Where her path leads next 

Anders Cedergren, an advisor to Wittmann, helped make opportunities leading up to the podcast creation possible. Cedegren is also Wittmann’s McNair Scholars program advisor. 

Wittmann will be starting her last year in UWL’s Public Health and Community Health Education program this fall. Her involvement with the McNair Scholars program will help her become prepared to find graduate school opportunities that align with her personal and professional drive related to grief, mental health and end-of-life care. 

“Ultimately, I believe that Grace will find success and happiness through her exploration of these topics because her interest is genuine, she is not afraid to keep learning through tough times, and she wants to share what she knows with those around her to make the world a better place,” says Cedergren. 

Wittmann says she can see herself walking patients and families through that process of end-of-life care. 

“If a person is on life support, I want to have the conversation with the family to weigh their options,” she says. “I want them to know that it is not just a paycheck for me, and that I care about what is going to be best for them and their loved one.”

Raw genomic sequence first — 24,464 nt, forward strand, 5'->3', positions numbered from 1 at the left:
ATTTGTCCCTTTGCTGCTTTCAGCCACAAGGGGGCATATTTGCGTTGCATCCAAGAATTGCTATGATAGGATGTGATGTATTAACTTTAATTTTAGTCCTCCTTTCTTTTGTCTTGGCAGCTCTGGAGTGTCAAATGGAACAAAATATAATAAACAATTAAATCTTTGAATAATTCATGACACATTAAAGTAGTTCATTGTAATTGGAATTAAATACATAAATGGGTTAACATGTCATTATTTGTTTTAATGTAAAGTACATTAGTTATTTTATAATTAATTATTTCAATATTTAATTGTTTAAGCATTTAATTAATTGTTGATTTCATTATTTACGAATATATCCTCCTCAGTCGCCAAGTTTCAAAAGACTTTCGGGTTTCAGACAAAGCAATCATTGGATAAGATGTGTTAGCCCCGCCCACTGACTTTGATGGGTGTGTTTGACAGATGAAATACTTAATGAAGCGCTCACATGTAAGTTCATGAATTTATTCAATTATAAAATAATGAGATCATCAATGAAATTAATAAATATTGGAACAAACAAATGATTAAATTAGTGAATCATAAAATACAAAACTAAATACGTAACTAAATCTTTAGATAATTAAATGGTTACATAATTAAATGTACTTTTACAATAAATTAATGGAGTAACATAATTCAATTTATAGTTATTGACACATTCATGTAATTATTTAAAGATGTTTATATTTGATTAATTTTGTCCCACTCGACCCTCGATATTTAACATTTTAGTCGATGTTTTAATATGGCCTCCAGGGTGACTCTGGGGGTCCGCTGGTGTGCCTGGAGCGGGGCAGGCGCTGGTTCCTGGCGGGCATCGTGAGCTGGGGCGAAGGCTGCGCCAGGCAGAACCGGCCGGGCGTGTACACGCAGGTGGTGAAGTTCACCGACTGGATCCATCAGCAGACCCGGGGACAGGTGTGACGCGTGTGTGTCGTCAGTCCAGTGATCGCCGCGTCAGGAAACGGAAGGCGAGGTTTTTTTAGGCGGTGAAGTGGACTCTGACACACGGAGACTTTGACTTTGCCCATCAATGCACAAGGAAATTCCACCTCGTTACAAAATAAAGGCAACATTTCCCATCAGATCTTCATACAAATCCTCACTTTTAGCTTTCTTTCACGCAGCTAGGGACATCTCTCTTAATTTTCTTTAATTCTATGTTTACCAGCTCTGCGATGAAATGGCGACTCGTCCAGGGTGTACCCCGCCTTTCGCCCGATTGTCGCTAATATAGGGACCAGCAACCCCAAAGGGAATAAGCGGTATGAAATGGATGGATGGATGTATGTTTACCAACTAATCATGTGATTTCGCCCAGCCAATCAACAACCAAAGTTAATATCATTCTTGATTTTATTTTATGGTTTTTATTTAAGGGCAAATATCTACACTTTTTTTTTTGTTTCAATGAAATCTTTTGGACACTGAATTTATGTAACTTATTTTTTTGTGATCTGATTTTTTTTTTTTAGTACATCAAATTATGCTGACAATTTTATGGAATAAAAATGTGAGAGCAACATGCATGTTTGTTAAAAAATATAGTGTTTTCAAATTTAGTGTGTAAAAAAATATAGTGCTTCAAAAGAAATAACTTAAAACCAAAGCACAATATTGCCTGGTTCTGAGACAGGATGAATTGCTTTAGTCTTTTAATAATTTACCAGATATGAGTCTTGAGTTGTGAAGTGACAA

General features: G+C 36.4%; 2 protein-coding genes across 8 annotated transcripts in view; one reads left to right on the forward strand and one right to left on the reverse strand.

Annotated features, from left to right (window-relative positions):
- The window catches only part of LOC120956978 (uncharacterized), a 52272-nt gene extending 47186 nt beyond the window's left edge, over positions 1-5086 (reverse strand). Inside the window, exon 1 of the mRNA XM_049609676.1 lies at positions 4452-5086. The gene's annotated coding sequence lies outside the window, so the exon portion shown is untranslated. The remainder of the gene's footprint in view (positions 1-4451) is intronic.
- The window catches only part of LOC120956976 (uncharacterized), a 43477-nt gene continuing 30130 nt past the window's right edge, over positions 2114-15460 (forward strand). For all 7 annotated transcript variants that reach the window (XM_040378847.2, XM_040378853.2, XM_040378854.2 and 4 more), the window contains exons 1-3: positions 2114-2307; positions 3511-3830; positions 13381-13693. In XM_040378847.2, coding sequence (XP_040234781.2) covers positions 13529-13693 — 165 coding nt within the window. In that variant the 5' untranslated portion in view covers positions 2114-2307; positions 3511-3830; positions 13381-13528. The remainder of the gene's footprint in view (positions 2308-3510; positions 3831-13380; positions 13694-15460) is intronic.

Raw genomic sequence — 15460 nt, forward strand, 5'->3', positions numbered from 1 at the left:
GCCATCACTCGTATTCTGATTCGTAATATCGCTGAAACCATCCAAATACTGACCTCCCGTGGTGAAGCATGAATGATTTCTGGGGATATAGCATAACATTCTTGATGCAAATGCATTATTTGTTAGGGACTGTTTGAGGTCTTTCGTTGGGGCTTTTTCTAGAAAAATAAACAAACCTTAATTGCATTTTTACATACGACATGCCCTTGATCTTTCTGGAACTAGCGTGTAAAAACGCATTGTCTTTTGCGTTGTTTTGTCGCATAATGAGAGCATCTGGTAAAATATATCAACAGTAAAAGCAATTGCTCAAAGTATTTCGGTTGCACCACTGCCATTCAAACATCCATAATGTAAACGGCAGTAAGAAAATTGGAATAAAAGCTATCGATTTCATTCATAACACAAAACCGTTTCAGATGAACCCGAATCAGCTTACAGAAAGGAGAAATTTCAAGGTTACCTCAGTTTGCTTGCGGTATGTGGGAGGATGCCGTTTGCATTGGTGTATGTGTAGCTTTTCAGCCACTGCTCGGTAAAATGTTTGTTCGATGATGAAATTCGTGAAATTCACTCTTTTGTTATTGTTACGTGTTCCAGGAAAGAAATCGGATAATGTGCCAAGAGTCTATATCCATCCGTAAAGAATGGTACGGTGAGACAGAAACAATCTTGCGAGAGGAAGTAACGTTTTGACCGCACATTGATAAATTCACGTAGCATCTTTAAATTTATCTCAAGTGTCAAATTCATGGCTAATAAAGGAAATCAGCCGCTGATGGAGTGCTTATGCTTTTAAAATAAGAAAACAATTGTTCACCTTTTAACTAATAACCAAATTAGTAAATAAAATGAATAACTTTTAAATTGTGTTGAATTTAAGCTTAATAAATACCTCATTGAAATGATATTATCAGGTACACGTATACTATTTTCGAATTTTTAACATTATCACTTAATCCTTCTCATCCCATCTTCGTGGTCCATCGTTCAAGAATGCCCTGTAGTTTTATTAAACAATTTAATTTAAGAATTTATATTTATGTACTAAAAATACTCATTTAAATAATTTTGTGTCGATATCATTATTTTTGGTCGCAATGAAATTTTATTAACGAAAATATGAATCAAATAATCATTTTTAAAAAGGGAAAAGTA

And, for the foreseeable future, Wittmann plans to keep creating podcast episodes, even though her internship ended one year ago. In addition to helping others, it’s helped her cope.  

“Some don’t like to talk about it, but for me it helps. I feel less alone when I talk about it,” she says. “I can talk about how I went through something, and my feelings are validated.” 

Get the podcast 

Tune in to “That Foreign Feeling” on the website or download the podcast app on Apple, Spotify or wherever you get your podcasts.  

“That foreign feeling" is a podcast that makes space for conversations around mental health, grief and loss. The struggle with mental health, grief, and loss may be something you deal with on a daily basis or something you have never felt before. You may not know what you are feeling exactly, but you know that something is different. You may not be able to explain it or understand it. All of these feelings are what we call ‘That Foreign Feeling’.” 

Learn more about the Butterfly Path.